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Bruno vs. Harley: Overcoming wrestling politics to create history

Bruno vs. Harley

Editor's Note: Larry Matysik, host of Wrestling At The Chase, the right-hand man of legendary St. Louis promoter Sam Muchnick, and frequent Wrestling Observer Radio guest, submitted this story to us about the machinations behind the 1973 NWA title match between Harley Race and Bruno Sammartino.

As smart, stiff, and stubborn as the competition was during the struggle for the NWA throne between titleholder Harley Race and challenger Bruno Sammartino on June 15, 1973, the politics that made the showdown possible were just as stressful. Not a shoot (they didn’t happen anymore) and thanks to the pressure packed disagreements, Race and Sammartino believed each had something to prove when the bell clanged.

The calculating maneuvers deeply involved the Funk family, particularly Dory Sr. and Dory Jr., along with NWA president Sam Muchnick, Tampa promoter Eddie Graham, Jack Brisco, WWWF boss, New York promoter and Sammartino booker Vince McMahon Sr., and several discontented NWA promoters who agreed with the views of Dory Sr.

There were two lines of politics at play: one was in the National Wrestling Alliance involving the Funks, Brisco, and Graham plus a couple other big players. The other was not between Sam and Vince Sr. – they seemed content with their relation at the time – but rather sending Muchnick and McMahon against a crew of particular promoters apparently on the opposite side of Muchnick. 

And where were Dory Sr. and Sam? For years, those two had been allies. Now, nobody was sure anymore and the game changed nearly every day. It's easy to see why consternation inside the wrestling business was boiling. No wonder Sammartino and Race felt the pressure to perform at the highest level in their historic contest. At their prime, they were two proud and talented competitors. The tension was not lessened one iota even though the quarrel had apparently been solved.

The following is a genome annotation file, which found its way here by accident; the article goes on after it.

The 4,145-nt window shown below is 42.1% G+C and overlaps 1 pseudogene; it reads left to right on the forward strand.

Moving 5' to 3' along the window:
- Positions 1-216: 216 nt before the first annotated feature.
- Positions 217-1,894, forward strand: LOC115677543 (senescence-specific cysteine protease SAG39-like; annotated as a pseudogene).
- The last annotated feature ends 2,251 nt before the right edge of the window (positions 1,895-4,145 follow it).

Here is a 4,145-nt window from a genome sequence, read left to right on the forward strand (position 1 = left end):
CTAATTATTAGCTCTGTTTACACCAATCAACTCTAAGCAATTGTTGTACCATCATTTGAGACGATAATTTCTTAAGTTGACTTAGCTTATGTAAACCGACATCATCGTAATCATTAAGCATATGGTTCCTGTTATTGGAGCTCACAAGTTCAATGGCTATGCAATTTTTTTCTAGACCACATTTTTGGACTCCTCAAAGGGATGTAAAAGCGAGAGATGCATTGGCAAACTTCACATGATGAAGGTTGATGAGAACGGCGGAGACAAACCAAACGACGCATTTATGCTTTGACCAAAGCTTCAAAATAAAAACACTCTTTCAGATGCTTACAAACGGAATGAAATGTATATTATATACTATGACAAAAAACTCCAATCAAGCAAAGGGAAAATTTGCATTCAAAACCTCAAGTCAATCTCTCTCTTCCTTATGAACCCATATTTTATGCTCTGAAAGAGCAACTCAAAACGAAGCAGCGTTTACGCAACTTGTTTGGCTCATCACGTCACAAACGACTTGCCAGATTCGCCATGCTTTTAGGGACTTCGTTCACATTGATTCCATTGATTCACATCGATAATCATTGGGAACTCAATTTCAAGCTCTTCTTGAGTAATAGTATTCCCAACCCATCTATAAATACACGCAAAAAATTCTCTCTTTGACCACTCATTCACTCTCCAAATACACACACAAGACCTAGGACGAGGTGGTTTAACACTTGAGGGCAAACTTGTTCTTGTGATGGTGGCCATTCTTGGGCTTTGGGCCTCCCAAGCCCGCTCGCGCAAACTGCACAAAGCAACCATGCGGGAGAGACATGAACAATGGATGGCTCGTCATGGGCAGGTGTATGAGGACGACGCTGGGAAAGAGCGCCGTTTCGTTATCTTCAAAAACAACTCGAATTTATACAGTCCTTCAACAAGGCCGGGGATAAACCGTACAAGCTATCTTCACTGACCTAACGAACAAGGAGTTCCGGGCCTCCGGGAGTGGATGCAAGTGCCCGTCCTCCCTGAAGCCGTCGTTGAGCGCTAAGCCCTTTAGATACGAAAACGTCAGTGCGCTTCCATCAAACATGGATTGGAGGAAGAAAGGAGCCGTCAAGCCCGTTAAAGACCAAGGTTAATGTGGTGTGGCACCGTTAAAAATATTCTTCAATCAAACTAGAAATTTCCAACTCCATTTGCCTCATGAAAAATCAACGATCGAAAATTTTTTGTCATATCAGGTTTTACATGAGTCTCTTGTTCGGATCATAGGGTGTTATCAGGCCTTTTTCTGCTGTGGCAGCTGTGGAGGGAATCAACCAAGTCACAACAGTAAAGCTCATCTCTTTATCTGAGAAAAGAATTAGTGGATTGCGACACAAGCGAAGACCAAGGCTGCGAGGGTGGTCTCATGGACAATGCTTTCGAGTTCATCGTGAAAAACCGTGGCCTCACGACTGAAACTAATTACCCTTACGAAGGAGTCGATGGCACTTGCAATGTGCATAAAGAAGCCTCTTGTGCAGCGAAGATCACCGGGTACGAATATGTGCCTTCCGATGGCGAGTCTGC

Like all wrestling disputes, however, finally settling the political arguments was never easy to do, especially this one.  It wasn’t a shot, but darned if it didn’t mean something to everyone involved.


The entire matter began when Dory Jr. captured the World Championship as recognized by the National Wrestling Alliance on Feb. 11, 1969, in Tampa. Major decisions like this were made by the NWA Board of Directors, a tidy group of seven. Within, there was some scuffling about the choice of Funk to replace Gene Kiniski. For one, Cowboy Bill Watts wanted the role. Adding to the debate was the fact that both Dory Jr. and Watts had been busy in St. Louis working for Sam Muchnick, the NWA president and the most influential member of the board. Another clever manipulator on the board was Dory Jr.’s rugged father, Dory Sr., who had become a close friend of none other than Sam.

In the end, Watts got only one vote from Tulsa promoter Leroy McGuirk, Watts’ business partner. With the pushes of Sr. and Muchnick, Jr. received the remaining tallies and was picked as the youngest champion aside from Lou Thesz in 1937. Dory Jr. turned out to be a highly successful kingpin, working wherever Muchnick booked him, big markets or small. He learned the tricks of a champion, to make a challenger look capable of winning.  A fine football player in college with a deep knowledge of wrestling thanks to his dad, he could take care of himself and even be sort of a heel when it was worth it.

Most of all, he consistently drew big crowds, earning good money for promoters and wrestlers alike. I always felt that part of his appeal was that Dory was so young that many fans attended figuring a more experienced, most nasty foe would make an exciting title change likely. That didn’t happen, though, and admiration for Funk grew. Dory dressed the part and conducted himself like a professional champion and his rivalry with Jack Brisco, another young superstar, became known worldwide. Every fan knew about Dory’s spinning toehold.